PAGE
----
MY childhood had been unusual. My father had not prepared me well for the marriage mart. The irony was that he had instead given me knowledge that meant I was an excellent governess.
“Along with accomplishments, there must be love.”
I blushed and looked down at my hands. I struggled to explain.
“I believe that Mary’s health is best served by learning and being surrounded by people who love her.”
“Do you think my daughter lacks love?” He said shortly.
“No, not that she lacks it but… she needs to be shown it.”
“What do you suggest, Miss Thorne?” Was that a hint of humour in his voice?
I risked a glance at him. The side of his mouth was quirked. Yes, he was laughing at me. A little.
“I think it would be good for Mary if you spent some time with her. Play a game or read her a story,” I said boldly.
Nothing ventured, nothing gained.
There was a silence. Charles stared out across his lands. A scattered band of crows streaked across the tops of an ancient oak, their raucous cawing reached us on the breeze.
My hair tickled my cheek. I realised it had loosened from its style during the ride. I tucked it in as best I could, only to find his attention on me.
“Mary doesn’t need me,” he repeated firmly.
Then, when I refused to agree, he picked up Raven’s reins.
“Let us go back now. I have work to do.”
There was nothing for it but to follow him back across the grass to the stables. I wasn’t going to give up, though. He was wrong. His daughter did need him.
There was a carriage at the front entrance to Bowerly Hall. A rather grand one, gleaming and brightly coloured with heraldry.
As we drew near, a couple descended from it.
Charles led his horse and went over to greet his visitors. I followed, unsure what to do. Grace’s warm breath tickled my neck as I led her.
I was conscious of strands of my hair escaping from under my hat. My riding habit was flecked with mud and stems of grass from our ride.
The young woman looked at us. She was beautifully dressed in the latest fashions. Her dress was blue with ribbons and furbelows.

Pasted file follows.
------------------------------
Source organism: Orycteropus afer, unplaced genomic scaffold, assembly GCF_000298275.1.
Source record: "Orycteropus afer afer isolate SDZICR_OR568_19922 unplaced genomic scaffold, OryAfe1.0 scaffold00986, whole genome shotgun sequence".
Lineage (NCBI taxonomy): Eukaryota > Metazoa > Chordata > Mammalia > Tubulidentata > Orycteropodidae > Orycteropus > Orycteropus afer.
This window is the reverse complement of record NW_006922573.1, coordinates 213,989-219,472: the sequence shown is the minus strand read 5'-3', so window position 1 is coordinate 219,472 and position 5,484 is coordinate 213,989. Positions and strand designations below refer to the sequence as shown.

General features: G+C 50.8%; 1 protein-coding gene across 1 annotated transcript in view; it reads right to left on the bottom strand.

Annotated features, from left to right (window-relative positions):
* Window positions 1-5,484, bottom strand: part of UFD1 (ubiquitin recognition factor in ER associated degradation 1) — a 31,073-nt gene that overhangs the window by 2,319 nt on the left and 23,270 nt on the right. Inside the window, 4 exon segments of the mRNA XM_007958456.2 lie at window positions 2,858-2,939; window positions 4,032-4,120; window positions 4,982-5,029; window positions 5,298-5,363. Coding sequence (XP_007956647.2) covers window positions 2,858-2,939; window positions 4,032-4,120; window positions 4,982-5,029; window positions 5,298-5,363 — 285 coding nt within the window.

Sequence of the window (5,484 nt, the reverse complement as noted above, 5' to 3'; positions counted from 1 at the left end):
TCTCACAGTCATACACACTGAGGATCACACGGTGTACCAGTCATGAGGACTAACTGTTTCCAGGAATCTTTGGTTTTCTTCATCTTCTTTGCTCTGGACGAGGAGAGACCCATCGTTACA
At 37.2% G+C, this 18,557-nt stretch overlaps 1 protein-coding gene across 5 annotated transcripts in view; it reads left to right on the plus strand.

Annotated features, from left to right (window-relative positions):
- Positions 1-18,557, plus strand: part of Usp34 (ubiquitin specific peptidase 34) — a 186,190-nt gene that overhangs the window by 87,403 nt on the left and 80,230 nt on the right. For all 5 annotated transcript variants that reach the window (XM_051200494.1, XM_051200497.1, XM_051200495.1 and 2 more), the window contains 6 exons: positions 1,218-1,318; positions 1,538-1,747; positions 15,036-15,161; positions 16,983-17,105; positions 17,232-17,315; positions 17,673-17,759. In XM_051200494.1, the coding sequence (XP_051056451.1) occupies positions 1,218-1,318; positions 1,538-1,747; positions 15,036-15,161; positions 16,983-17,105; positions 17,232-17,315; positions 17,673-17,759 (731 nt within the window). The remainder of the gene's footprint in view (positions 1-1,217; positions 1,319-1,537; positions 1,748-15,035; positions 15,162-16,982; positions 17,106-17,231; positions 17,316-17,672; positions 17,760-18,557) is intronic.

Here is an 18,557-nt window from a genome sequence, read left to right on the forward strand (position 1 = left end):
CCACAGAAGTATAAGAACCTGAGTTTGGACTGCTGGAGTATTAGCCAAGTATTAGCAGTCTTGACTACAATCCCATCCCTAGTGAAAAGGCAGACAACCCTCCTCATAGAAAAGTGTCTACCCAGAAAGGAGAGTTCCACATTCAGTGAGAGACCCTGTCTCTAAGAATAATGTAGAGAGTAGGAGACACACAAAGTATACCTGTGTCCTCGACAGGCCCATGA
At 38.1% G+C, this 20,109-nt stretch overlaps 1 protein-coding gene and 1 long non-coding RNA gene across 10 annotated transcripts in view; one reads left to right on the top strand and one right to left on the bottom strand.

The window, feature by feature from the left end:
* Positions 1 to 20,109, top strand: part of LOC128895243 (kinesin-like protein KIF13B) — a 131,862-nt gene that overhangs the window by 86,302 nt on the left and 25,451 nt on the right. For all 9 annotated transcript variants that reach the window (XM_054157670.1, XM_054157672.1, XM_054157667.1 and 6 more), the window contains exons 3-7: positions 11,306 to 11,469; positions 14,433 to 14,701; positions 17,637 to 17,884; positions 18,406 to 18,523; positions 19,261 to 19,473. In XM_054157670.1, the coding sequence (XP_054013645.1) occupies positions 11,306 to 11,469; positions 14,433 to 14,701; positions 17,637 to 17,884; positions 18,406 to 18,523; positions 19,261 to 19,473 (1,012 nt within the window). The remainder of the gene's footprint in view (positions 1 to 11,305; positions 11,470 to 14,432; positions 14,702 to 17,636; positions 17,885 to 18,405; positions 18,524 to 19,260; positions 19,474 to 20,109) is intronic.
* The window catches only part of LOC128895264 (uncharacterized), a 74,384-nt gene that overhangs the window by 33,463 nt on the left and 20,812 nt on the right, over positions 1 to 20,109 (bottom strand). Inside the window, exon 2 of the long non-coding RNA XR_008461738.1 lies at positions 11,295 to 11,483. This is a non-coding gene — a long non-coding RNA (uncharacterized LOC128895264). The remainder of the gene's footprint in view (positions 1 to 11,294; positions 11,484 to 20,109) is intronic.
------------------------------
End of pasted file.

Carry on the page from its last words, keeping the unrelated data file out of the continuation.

Her bonnet was excellently trimmed with matching ribbons. She carried a delicate parasol to complement her outfit.
The worst thing was, I recognised her. We had been friends, of sorts. She had visited with me at Chelmley and I, in turn, had been invited to her home.
“Charles, how good it is to see you,” the man said heartily.
Charles shook his hand and welcomed them both. Politely, he drew me forward and introduced me, too.
The young man bowed and she inclined her head briefly as if we had never met before.
Then she linked her arms with her beau and Charles and swept them towards the door and I heard her tinkling laughter.
If I had queried my place in the world, I knew it certainly now. If my father hadn’t died, if my aunt and uncle had been different people, I would have been in her shoes.
I, too, would have stepped out gaily in my gorgeous clothes and married well, confident of my wealth and status.
I returned Grace to the groom who had appeared to lead Raven back to the stables.
Feeling unsettled and strangely bereft, I went to find Mary.
Sarah and Charlotte came to call and I ushered them away from the house. I did not want them to catch the illness that plagued Bowerly.
Mary and I walked with them through the walled garden and along the cliff path. The two girls held hands and skipped along. Sarah and I walked more sedately, our heads together, talking.
“Look what James has given me,” Sarah said, showing me a small leather-bound book with gilt letters on its front cover. “It’s his favourite poetry. He says he hopes it will be mine, too.”
Her face shone.
I hoped for Sarah’s sake that James would ask for her hand soon. They were made for each other.
“It is lovely,” I said, sharing her pleasure.
“Are you and Mary quite well?” Sarah asked. “How awful that Bowerly is in the grip of illness.”
“That’s a good way to describe it. Once the fever has burned out, the patients require days of recovery. Mrs Dane is exhausted and so is Peggy. Luckily the butler hasn’t caught it although both footmen are sick.”
“How are the family coping?”
“Admirably. Lady Anne is tougher than she looks. She has ordered Mrs Bell to simply lay out the food in the kitchen and she and Charles go down to help themselves. It’s like one long picnic in the house.”
“Charles?” Sarah said archly, raising an eyebrow at me.
I felt the heat rise in my face.
“Oh, I meant his Lordship, of course. It was a slip of the tongue, nothing more.” She placed her hand on my arm.
“Amelia, dear, it’s me you’re talking to. I hope I am your friend. I certainly consider you to be mine. We must have no secrets between us. Do you really think of him as Charles?”
“He is not the ogre I initially believed him to be,” I said. “He can be abrupt and a little sombre, but there is more to him than that. I truly believe it to be so.”
Sarah smiled but said no more on the matter. I was keen to change the subject too. I described the dinner I’d attended and the appearance of Francis Williams. “You must keep your distance from him,” Sarah warned.